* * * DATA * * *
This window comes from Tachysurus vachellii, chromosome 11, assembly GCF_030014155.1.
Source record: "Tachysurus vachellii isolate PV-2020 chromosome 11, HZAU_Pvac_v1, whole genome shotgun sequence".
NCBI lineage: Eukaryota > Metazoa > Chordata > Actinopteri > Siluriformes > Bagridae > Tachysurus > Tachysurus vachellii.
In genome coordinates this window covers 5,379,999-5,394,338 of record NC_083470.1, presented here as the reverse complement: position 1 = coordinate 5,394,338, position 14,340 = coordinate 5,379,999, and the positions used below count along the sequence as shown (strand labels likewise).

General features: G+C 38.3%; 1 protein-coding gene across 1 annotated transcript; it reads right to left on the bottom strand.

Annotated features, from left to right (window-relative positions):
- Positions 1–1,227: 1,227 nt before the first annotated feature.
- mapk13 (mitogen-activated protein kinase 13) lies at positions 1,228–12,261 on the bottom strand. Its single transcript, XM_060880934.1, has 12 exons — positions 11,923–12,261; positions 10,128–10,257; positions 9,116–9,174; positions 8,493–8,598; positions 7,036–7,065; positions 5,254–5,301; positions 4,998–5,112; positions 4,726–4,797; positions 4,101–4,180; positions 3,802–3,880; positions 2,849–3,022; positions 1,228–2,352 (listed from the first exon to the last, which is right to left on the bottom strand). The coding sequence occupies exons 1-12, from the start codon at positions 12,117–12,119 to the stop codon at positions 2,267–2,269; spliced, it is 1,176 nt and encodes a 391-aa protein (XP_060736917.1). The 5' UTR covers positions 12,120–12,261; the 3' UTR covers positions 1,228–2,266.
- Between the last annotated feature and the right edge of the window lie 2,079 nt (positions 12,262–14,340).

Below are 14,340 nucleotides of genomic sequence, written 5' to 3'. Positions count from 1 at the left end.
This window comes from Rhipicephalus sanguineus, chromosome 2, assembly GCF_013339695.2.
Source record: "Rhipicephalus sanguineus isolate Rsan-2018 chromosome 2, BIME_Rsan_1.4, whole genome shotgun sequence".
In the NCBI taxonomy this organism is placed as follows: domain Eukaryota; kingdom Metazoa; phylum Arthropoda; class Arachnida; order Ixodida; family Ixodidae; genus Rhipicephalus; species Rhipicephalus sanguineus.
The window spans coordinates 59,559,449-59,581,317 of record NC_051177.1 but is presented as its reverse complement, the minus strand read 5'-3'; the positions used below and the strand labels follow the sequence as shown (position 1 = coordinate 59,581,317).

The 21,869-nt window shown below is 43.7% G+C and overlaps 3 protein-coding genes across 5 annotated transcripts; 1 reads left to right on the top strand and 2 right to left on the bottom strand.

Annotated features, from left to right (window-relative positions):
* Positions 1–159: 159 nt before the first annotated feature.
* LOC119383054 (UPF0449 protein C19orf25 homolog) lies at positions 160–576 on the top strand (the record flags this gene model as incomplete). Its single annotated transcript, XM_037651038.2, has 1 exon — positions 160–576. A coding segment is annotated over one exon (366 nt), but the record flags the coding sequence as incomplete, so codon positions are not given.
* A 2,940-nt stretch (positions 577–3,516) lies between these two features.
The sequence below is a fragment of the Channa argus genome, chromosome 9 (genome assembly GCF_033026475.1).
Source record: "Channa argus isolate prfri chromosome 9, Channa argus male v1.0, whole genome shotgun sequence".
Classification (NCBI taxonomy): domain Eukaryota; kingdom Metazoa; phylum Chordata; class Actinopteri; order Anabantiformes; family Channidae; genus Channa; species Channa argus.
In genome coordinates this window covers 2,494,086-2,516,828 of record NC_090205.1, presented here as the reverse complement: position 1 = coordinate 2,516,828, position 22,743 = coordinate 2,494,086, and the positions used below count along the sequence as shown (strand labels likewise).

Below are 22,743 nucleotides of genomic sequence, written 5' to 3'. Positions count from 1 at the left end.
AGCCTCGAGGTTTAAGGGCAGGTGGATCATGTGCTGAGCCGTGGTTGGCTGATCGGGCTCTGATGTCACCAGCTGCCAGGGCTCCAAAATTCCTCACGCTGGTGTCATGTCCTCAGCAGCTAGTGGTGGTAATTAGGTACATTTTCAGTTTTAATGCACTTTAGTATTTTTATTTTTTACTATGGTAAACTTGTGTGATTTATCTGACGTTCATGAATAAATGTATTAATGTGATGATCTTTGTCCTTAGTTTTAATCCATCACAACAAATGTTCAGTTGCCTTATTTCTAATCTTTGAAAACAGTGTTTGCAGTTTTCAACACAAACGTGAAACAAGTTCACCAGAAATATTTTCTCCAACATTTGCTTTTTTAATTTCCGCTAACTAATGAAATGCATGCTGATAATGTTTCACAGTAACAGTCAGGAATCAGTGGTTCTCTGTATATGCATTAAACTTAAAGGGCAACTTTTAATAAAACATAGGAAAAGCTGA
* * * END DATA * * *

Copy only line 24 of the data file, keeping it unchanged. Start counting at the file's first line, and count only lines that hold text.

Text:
Below are 22,743 nucleotides of genomic sequence, written 5' to 3'. Positions count from 1 at the left end.